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Single Member LLC Better Than Unincorporated Business

Illinois’ amended Limited Liability Company Act permits single member LLCs. This feature offers some unique opportunities to the sole proprietor.

The big difference is, the LLC is a recognized legal entity for purposes of state law. It provides a liability shield like a corporation, but with far less formality. There is no requirement for the election of Directors and Officers. No annual meetings need be held and no minutes need be prepared. In fact, the LLC act says, in so many words, “The failure of a limited liability company to observe the usual company formalities or requirements relating to the exercise of its company powers or management of its business is not a ground for imposing personal liability on the members or managers for liabilities of the company.”

A single member LLC is what the Internal Revenue Service calls a “disregarded entity.” This means that for purposes of the IRS, the company is totally transparent. Not only does it pay no tax, but the company need not even file an income tax return. Although S Corporations “pass through” their income, they still have to file a tax return. Single member LLCs instead report profit or loss on their owners’ tax return. An individual will report his business on Schedule C of his personal return just as any sole proprietor does.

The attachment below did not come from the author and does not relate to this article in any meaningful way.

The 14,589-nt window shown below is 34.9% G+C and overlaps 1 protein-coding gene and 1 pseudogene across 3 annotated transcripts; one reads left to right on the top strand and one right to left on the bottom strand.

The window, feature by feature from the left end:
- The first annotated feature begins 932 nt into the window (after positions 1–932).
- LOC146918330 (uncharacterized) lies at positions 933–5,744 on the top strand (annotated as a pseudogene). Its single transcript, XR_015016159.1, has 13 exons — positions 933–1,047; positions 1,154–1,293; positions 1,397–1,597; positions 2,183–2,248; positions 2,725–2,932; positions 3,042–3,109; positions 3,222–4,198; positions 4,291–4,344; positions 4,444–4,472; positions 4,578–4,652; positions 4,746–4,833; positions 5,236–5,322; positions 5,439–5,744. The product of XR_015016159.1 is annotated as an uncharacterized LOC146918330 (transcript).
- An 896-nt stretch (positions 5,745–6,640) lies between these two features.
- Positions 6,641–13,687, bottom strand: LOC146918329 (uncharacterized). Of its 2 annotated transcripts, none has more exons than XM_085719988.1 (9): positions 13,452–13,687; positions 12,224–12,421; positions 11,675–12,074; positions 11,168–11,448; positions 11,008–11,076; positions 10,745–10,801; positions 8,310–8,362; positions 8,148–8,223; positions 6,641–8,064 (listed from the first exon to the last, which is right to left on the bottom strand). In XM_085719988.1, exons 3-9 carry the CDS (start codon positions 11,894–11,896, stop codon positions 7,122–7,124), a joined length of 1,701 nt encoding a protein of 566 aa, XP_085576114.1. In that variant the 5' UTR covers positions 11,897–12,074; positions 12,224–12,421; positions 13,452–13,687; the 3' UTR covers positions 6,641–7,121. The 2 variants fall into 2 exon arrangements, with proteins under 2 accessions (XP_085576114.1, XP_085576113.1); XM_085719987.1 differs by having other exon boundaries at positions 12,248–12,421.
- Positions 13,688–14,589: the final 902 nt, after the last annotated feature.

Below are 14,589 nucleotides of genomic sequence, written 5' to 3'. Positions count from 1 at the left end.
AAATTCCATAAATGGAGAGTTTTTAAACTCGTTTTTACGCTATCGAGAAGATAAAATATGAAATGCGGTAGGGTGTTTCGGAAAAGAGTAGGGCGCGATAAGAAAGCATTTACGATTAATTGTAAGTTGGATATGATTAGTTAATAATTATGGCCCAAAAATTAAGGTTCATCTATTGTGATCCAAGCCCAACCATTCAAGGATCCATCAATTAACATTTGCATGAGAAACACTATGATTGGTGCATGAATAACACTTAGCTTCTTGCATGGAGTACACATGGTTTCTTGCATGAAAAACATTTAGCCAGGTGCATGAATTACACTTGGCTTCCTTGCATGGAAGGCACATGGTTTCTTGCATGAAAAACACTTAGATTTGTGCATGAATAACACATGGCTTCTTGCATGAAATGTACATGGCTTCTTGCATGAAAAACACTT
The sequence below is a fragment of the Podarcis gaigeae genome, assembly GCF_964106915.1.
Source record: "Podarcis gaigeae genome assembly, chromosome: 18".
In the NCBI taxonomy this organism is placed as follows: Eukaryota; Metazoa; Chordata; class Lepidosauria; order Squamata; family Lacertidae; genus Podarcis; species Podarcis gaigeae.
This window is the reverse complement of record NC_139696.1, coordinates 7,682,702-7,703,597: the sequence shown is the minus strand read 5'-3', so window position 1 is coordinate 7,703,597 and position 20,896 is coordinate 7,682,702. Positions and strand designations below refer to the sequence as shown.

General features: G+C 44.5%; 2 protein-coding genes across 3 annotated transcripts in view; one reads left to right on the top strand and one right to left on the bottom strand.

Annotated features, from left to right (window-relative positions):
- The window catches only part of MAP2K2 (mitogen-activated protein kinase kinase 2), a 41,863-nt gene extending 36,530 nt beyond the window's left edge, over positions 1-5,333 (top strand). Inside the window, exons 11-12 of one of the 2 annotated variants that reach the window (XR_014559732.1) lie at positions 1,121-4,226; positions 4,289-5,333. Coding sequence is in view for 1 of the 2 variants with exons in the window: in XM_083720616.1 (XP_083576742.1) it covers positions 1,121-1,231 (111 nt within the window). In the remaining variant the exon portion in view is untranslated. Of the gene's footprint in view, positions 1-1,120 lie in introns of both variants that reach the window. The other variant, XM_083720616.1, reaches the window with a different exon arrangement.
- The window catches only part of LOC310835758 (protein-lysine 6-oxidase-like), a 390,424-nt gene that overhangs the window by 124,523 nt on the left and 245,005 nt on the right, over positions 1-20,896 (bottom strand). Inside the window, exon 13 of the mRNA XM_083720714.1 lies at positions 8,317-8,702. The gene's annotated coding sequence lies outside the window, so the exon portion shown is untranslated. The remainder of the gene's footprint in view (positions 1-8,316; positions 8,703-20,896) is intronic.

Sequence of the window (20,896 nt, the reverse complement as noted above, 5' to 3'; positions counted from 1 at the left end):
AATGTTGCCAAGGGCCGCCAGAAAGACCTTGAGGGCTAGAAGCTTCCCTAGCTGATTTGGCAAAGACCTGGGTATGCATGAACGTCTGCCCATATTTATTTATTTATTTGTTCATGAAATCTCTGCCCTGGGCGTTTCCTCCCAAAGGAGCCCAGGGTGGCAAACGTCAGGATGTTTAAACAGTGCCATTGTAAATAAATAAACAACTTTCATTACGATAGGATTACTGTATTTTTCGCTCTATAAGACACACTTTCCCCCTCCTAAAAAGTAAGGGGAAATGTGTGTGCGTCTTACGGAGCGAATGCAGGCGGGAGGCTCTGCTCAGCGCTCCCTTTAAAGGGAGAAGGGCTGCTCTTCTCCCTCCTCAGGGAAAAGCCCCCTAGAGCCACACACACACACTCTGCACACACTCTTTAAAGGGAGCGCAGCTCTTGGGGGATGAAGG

The State of Illinois Department The State of Illinois Department of Revenue follows the lead of the IRS, so no Illinois corporate or partnership return is required for single member LLCs, either.

Sole proprietorships cause problems at the owners death. Ordinarily a probate court supervised proceeding is involved to wind up the business, pay bills, close out bank accounts and so forth. On the other hand, the ownership of a single member LLC can be placed in a living trust, totally avoiding probate, and permitting the trustee to continue or wind down the business after the owner’s death, without involvement of the probate court. Alternatively, the membership interest can be issued “t.o.d.” to someone else under Illinois’ Uniform Transfer on Death Act, also avoiding probate.

Although the cost of creating a single member LLC is higher, its lack of formality makes it far less expensive to keep up, annually, than a corporation.

The graphic is a portion of the walled city of Carcassonne in the South of France. Its significance for this article is the enormous wealth which it both represented and contained within its walls, and the superb job of asset protection it did, when the Cathars, under the leadership of Raymond-Roger Trencavel, withstood a five year siege laid by Northern crusaders under the leadership of Simon de Montfort, in the early 13th century AD. It is submitted that if modern-day asset protection counselors can construct a plan of asset protection that can sustain a five-year siege, they will have succeeded as well as can be hoped for. In view of a Colorado Bankruptcy opinion issued in 2003, In re Ashley Albright, 2003 Bankr. LEXIS 291 (Bankr. D. Colo. April 4, 2003), it would seem prudent, however, to use a multi-member, rather than a single member LLC if asset protection is a principal purpose.

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Di Monte & Lizak, LLC,

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